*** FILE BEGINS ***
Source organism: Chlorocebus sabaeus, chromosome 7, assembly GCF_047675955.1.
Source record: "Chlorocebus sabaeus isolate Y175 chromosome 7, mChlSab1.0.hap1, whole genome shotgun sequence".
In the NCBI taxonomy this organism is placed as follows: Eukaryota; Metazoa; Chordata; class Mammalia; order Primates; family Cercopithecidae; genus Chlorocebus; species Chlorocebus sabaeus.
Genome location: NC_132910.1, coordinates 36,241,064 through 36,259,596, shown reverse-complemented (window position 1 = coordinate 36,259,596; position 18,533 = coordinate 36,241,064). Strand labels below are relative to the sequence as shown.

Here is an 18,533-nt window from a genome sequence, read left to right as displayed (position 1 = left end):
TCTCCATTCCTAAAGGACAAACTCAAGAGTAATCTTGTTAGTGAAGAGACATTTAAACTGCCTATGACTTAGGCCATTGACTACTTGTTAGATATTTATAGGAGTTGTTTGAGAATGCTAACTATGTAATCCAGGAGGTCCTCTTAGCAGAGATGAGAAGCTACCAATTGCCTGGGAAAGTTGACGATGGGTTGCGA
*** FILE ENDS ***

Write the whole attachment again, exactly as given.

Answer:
Source organism: Chlorocebus sabaeus, chromosome 7, assembly GCF_047675955.1.
Source record: "Chlorocebus sabaeus isolate Y175 chromosome 7, mChlSab1.0.hap1, whole genome shotgun sequence".
In the NCBI taxonomy this organism is placed as follows: Eukaryota; Metazoa; Chordata; class Mammalia; order Primates; family Cercopithecidae; genus Chlorocebus; species Chlorocebus sabaeus.
Genome location: NC_132910.1, coordinates 36,241,064 through 36,259,596, shown reverse-complemented (window position 1 = coordinate 36,259,596; position 18,533 = coordinate 36,241,064). Strand labels below are relative to the sequence as shown.

Here is an 18,533-nt window from a genome sequence, read left to right as displayed (position 1 = left end):
TCTCCATTCCTAAAGGACAAACTCAAGAGTAATCTTGTTAGTGAAGAGACATTTAAACTGCCTATGACTTAGGCCATTGACTACTTGTTAGATATTTATAGGAGTTGTTTGAGAATGCTAACTATGTAATCCAGGAGGTCCTCTTAGCAGAGATGAGAAGCTACCAATTGCCTGGGAAAGTTGACGATGGGTTGCGA